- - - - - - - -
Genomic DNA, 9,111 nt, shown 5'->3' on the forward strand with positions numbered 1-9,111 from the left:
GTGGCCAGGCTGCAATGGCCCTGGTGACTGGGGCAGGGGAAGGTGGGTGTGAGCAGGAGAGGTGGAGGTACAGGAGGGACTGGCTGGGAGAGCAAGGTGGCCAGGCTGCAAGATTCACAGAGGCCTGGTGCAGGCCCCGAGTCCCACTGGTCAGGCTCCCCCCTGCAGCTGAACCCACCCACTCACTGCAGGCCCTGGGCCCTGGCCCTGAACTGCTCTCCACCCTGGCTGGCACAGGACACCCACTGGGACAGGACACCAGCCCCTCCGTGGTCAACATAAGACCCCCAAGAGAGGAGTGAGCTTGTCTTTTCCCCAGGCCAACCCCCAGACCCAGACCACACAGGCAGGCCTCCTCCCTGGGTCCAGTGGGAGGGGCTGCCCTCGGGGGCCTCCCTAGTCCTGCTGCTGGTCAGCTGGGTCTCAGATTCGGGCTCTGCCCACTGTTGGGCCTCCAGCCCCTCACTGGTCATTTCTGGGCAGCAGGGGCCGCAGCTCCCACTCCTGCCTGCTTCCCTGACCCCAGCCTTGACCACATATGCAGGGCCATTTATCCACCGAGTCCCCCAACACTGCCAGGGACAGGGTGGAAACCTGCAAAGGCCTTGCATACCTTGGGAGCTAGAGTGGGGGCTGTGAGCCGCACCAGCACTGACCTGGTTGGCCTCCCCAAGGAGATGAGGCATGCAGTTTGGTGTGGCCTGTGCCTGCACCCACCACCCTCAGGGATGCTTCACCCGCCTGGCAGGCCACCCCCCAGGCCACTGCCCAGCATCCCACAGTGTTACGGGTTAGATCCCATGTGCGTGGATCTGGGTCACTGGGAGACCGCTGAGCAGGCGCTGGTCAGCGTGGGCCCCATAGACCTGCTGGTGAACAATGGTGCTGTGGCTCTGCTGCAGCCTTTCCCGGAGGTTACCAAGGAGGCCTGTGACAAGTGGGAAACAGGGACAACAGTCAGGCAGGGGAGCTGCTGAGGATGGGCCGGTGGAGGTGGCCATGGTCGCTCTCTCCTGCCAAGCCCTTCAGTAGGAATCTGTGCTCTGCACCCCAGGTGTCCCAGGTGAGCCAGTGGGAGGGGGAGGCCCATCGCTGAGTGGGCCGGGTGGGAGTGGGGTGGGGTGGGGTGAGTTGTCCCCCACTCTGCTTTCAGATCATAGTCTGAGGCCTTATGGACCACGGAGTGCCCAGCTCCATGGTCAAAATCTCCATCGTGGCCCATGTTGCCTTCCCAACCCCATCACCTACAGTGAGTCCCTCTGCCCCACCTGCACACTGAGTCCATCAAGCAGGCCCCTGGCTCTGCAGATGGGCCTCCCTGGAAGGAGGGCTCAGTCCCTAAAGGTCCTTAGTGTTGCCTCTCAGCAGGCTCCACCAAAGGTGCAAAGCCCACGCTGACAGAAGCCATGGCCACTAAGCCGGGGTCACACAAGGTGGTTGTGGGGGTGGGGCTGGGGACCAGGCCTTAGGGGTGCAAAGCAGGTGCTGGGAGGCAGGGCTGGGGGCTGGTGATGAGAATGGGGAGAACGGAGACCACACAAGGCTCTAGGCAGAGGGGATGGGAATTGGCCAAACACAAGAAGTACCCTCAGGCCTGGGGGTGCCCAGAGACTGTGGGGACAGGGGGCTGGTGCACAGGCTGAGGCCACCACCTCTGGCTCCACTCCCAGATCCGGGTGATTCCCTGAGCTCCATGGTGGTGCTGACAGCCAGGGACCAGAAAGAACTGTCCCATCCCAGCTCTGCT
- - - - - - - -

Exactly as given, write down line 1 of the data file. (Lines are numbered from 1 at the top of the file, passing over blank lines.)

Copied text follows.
Genomic DNA, 9,111 nt, shown 5'->3' on the forward strand with positions numbered 1-9,111 from the left: